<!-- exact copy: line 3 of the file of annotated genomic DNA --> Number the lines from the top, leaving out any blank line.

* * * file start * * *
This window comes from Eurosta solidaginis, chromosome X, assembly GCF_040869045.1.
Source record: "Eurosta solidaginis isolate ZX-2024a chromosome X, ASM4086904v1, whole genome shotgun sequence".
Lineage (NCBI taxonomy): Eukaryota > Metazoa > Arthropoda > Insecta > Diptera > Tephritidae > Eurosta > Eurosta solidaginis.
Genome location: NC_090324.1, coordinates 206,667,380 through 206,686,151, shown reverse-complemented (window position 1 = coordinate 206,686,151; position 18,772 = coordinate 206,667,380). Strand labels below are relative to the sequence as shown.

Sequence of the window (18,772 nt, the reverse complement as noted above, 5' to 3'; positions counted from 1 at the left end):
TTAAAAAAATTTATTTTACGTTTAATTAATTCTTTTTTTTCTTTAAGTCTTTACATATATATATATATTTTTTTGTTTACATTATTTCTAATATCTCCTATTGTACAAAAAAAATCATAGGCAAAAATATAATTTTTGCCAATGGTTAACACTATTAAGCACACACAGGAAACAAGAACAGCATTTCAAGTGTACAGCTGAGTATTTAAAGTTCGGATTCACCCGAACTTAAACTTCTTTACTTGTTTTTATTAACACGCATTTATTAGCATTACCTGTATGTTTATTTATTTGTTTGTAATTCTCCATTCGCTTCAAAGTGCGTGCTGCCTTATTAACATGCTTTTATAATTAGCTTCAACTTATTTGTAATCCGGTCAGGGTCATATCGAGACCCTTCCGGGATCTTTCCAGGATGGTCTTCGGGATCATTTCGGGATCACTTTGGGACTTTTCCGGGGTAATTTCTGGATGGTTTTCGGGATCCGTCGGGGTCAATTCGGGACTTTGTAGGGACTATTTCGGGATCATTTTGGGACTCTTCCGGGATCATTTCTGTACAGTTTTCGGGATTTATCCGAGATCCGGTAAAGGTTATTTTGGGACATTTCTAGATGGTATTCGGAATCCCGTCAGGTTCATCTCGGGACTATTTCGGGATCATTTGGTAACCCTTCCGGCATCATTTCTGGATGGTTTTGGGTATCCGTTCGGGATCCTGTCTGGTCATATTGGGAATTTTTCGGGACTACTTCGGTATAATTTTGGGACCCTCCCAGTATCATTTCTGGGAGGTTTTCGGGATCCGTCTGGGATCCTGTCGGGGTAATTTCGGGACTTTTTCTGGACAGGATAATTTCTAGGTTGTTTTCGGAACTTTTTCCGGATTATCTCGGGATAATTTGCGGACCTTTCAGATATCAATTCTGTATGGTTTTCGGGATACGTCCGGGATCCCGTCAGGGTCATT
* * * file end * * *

Lineage (NCBI taxonomy): Eukaryota > Metazoa > Arthropoda > Insecta > Diptera > Tephritidae > Eurosta > Eurosta solidaginis.